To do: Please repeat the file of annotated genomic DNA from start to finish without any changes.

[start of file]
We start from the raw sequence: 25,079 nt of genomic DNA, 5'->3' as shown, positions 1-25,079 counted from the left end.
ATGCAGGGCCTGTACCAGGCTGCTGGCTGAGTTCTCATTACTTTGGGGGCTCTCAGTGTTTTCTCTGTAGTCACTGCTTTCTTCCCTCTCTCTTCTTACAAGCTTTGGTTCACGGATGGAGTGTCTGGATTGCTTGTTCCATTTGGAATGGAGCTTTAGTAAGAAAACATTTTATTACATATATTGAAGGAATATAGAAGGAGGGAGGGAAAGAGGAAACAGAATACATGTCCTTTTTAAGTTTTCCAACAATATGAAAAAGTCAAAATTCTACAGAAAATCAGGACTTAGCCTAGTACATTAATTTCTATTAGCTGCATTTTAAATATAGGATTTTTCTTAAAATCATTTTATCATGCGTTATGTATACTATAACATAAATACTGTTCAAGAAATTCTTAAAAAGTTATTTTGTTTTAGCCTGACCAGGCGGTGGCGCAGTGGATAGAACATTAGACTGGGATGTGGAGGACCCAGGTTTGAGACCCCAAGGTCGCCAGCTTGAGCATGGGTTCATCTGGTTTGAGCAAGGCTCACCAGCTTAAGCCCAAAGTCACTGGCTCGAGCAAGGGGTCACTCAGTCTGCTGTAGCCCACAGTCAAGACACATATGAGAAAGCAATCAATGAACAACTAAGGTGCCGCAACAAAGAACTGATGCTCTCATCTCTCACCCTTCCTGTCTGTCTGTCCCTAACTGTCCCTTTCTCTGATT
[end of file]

We start from the raw sequence: 25,079 nt of genomic DNA, 5'->3' as shown, positions 1-25,079 counted from the left end.
ATGCAGGGCCTGTACCAGGCTGCTGGCTGAGTTCTCATTACTTTGGGGGCTCTCAGTGTTTTCTCTGTAGTCACTGCTTTCTTCCCTCTCTCTTCTTACAAGCTTTGGTTCACGGATGGAGTGTCTGGATTGCTTGTTCCATTTGGAATGGAGCTTTAGTAAGAAAACATTTTATTACATATATTGAAGGAATATAGAAGGAGGGAGGGAAAGAGGAAACAGAATACATGTCCTTTTTAAGTTTTCCAACAATATGAAAAAGTCAAAATTCTACAGAAAATCAGGACTTAGCCTAGTACATTAATTTCTATTAGCTGCATTTTAAATATAGGATTTTTCTTAAAATCATTTTATCATGCGTTATGTATACTATAACATAAATACTGTTCAAGAAATTCTTAAAAAGTTATTTTGTTTTAGCCTGACCAGGCGGTGGCGCAGTGGATAGAACATTAGACTGGGATGTGGAGGACCCAGGTTTGAGACCCCAAGGTCGCCAGCTTGAGCATGGGTTCATCTGGTTTGAGCAAGGCTCACCAGCTTAAGCCCAAAGTCACTGGCTCGAGCAAGGGGTCACTCAGTCTGCTGTAGCCCACAGTCAAGACACATATGAGAAAGCAATCAATGAACAACTAAGGTGCCGCAACAAAGAACTGATGCTCTCATCTCTCACCCTTCCTGTCTGTCTGTCCCTAACTGTCCCTTTCTCTGATT